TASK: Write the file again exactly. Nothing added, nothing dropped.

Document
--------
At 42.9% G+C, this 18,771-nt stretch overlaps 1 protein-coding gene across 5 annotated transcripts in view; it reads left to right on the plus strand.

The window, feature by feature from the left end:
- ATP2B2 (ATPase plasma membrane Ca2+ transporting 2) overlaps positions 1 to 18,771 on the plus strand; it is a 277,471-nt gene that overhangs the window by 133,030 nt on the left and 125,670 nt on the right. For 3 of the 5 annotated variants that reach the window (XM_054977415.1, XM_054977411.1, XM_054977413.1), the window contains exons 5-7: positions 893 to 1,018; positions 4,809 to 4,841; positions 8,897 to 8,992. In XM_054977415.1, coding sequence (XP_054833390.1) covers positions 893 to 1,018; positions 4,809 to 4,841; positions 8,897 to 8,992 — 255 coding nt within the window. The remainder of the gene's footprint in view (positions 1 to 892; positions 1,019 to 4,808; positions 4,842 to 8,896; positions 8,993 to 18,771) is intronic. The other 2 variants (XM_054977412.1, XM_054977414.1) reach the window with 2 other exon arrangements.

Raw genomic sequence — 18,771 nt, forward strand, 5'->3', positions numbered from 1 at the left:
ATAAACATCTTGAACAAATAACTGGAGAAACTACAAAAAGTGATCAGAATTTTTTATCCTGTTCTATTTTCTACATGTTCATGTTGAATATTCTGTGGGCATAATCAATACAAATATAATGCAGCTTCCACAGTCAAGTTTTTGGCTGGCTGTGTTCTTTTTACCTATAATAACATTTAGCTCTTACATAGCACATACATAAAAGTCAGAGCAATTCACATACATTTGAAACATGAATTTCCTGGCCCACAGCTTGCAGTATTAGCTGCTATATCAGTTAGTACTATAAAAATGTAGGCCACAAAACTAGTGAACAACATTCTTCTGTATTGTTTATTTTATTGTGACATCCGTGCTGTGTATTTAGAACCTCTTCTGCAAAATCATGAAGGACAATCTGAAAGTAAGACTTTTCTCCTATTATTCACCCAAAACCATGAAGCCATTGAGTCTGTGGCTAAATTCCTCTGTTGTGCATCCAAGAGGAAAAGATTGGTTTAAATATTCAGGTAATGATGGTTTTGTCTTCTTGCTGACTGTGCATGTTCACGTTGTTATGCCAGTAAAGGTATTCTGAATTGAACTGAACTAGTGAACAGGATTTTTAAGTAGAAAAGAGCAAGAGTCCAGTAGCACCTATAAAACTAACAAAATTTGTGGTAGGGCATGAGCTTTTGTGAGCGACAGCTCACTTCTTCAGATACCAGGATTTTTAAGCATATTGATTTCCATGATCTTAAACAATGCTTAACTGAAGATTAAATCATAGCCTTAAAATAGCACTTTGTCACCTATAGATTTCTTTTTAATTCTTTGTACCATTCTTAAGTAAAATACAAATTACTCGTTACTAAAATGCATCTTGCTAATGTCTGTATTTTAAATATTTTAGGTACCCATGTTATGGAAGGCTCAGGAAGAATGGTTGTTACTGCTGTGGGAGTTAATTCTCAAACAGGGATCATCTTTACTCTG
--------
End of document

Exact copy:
At 42.9% G+C, this 18,771-nt stretch overlaps 1 protein-coding gene across 5 annotated transcripts in view; it reads left to right on the plus strand.

The window, feature by feature from the left end:
- ATP2B2 (ATPase plasma membrane Ca2+ transporting 2) overlaps positions 1 to 18,771 on the plus strand; it is a 277,471-nt gene that overhangs the window by 133,030 nt on the left and 125,670 nt on the right. For 3 of the 5 annotated variants that reach the window (XM_054977415.1, XM_054977411.1, XM_054977413.1), the window contains exons 5-7: positions 893 to 1,018; positions 4,809 to 4,841; positions 8,897 to 8,992. In XM_054977415.1, coding sequence (XP_054833390.1) covers positions 893 to 1,018; positions 4,809 to 4,841; positions 8,897 to 8,992 — 255 coding nt within the window. The remainder of the gene's footprint in view (positions 1 to 892; positions 1,019 to 4,808; positions 4,842 to 8,896; positions 8,993 to 18,771) is intronic. The other 2 variants (XM_054977412.1, XM_054977414.1) reach the window with 2 other exon arrangements.

Raw genomic sequence — 18,771 nt, forward strand, 5'->3', positions numbered from 1 at the left:
ATAAACATCTTGAACAAATAACTGGAGAAACTACAAAAAGTGATCAGAATTTTTTATCCTGTTCTATTTTCTACATGTTCATGTTGAATATTCTGTGGGCATAATCAATACAAATATAATGCAGCTTCCACAGTCAAGTTTTTGGCTGGCTGTGTTCTTTTTACCTATAATAACATTTAGCTCTTACATAGCACATACATAAAAGTCAGAGCAATTCACATACATTTGAAACATGAATTTCCTGGCCCACAGCTTGCAGTATTAGCTGCTATATCAGTTAGTACTATAAAAATGTAGGCCACAAAACTAGTGAACAACATTCTTCTGTATTGTTTATTTTATTGTGACATCCGTGCTGTGTATTTAGAACCTCTTCTGCAAAATCATGAAGGACAATCTGAAAGTAAGACTTTTCTCCTATTATTCACCCAAAACCATGAAGCCATTGAGTCTGTGGCTAAATTCCTCTGTTGTGCATCCAAGAGGAAAAGATTGGTTTAAATATTCAGGTAATGATGGTTTTGTCTTCTTGCTGACTGTGCATGTTCACGTTGTTATGCCAGTAAAGGTATTCTGAATTGAACTGAACTAGTGAACAGGATTTTTAAGTAGAAAAGAGCAAGAGTCCAGTAGCACCTATAAAACTAACAAAATTTGTGGTAGGGCATGAGCTTTTGTGAGCGACAGCTCACTTCTTCAGATACCAGGATTTTTAAGCATATTGATTTCCATGATCTTAAACAATGCTTAACTGAAGATTAAATCATAGCCTTAAAATAGCACTTTGTCACCTATAGATTTCTTTTTAATTCTTTGTACCATTCTTAAGTAAAATACAAATTACTCGTTACTAAAATGCATCTTGCTAATGTCTGTATTTTAAATATTTTAGGTACCCATGTTATGGAAGGCTCAGGAAGAATGGTTGTTACTGCTGTGGGAGTTAATTCTCAAACAGGGATCATCTTTACTCTG